Transnational governances in higher education : new universities, rhetorics, and networks in Postwar Singapore

Research output: Journal PublicationsJournal Article (refereed)Researchpeer-review

Abstract

At the close of World War II, Japan’s ouster from Malaya led to the resumption of British control and a new outlook toward political independence. Higher education would play a central role in this complex transition, where the forces of decolonization and nation-building converged with drives toward both interethnic competition and multiethnic cooperation. These tensions stimulated a multiplicity of new rhetorics and new networks for universities and university students. This paper uses the framework of governance to uncover the contrasting rhetorics and networks produced by postwar Singapore’s new universities. By examining their structures and mechanisms of governance, the paper demonstrates how the sudden catapulting of university education to a crucial socio-political position redefined the intersections between education, language, culture, and nation. In doing so, it reveals that these redefinitions forecasted contemporary discourse and mechanisms in higher education
Original languageEnglish
Pages (from-to)260-273
Number of pages14
JournalEuropean Education
Issue number47
DOIs
Publication statusPublished - 1 Jan 2015

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Singapore
rhetoric
governance
university
political independence
education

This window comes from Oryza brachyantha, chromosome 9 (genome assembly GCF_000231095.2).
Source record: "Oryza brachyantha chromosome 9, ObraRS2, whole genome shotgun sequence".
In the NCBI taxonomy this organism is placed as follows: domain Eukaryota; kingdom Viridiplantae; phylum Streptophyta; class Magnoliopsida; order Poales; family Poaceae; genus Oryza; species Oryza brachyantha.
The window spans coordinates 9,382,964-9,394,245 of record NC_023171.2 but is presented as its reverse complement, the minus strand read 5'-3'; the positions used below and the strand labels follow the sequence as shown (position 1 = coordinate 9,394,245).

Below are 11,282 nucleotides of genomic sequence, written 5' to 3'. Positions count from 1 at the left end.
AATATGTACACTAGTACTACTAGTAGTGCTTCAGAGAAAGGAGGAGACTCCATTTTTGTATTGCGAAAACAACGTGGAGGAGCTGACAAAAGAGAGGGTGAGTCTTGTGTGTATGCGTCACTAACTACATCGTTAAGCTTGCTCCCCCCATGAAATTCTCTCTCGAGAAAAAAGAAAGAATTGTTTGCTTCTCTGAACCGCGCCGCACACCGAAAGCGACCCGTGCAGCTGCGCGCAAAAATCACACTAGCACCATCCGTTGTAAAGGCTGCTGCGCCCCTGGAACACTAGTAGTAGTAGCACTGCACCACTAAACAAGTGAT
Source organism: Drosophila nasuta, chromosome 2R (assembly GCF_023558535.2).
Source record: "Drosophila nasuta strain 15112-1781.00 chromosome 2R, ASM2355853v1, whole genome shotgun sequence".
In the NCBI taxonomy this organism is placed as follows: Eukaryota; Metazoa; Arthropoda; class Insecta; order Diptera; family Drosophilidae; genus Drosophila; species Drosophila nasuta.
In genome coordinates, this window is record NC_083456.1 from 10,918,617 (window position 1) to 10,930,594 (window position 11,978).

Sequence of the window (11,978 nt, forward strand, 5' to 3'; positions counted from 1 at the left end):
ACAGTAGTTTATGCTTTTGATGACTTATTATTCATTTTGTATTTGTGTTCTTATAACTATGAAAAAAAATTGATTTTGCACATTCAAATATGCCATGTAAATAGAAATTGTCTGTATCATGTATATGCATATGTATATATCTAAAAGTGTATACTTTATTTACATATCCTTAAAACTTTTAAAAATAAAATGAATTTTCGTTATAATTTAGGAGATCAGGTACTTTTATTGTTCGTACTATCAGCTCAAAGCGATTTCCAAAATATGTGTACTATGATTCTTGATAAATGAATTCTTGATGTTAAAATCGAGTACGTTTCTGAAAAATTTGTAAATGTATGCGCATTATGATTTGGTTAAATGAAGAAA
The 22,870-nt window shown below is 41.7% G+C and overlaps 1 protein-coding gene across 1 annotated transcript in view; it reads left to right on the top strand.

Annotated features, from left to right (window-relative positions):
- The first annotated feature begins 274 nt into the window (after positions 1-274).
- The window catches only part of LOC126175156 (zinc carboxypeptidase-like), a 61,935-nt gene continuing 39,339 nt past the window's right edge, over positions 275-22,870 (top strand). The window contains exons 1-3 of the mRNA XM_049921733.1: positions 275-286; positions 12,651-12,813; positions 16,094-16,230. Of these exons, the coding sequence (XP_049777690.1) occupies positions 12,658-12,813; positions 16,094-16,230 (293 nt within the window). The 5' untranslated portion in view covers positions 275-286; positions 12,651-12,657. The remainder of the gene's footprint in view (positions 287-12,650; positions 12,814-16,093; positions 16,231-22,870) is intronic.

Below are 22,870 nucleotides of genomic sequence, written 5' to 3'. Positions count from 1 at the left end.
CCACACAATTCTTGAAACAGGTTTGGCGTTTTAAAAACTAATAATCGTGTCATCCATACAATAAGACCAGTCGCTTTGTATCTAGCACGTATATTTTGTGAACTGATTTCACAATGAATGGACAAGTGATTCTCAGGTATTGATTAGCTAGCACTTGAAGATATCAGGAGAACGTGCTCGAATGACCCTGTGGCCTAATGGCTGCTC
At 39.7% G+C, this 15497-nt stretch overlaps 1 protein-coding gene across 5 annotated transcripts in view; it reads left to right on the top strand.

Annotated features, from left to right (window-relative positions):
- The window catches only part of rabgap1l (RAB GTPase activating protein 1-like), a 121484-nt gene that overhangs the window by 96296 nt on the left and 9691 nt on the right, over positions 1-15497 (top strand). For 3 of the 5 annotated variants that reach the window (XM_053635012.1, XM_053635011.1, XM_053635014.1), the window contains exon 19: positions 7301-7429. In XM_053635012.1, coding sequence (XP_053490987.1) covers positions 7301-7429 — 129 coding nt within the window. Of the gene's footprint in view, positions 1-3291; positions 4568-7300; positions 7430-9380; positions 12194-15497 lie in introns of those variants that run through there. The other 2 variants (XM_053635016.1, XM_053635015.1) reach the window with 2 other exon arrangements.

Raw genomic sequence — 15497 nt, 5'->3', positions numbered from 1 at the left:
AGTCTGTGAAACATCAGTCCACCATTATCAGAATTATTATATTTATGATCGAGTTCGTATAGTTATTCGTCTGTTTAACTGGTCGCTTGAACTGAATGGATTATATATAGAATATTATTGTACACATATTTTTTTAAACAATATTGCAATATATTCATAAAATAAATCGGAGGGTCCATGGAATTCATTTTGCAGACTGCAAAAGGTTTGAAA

decolonization
language education
university education
state formation
World War II
Japan
discourse
student

Cite this

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title = "Transnational governances in higher education : new universities, rhetorics, and networks in Postwar Singapore",
abstract = "At the close of World War II, Japan’s ouster from Malaya led to the resumption of British control and a new outlook toward political independence. Higher education would play a central role in this complex transition, where the forces of decolonization and nation-building converged with drives toward both interethnic competition and multiethnic cooperation. These tensions stimulated a multiplicity of new rhetorics and new networks for universities and university students. This paper uses the framework of governance to uncover the contrasting rhetorics and networks produced by postwar Singapore’s new universities. By examining their structures and mechanisms of governance, the paper demonstrates how the sudden catapulting of university education to a crucial socio-political position redefined the intersections between education, language, culture, and nation. In doing so, it reveals that these redefinitions forecasted contemporary discourse and mechanisms in higher education",
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Transnational governances in higher education : new universities, rhetorics, and networks in Postwar Singapore. / CHOU, Ai Ling, Grace.

In: European Education, No. 47, 01.01.2015, p. 260-273.

Research output: Journal PublicationsJournal Article (refereed)Researchpeer-review

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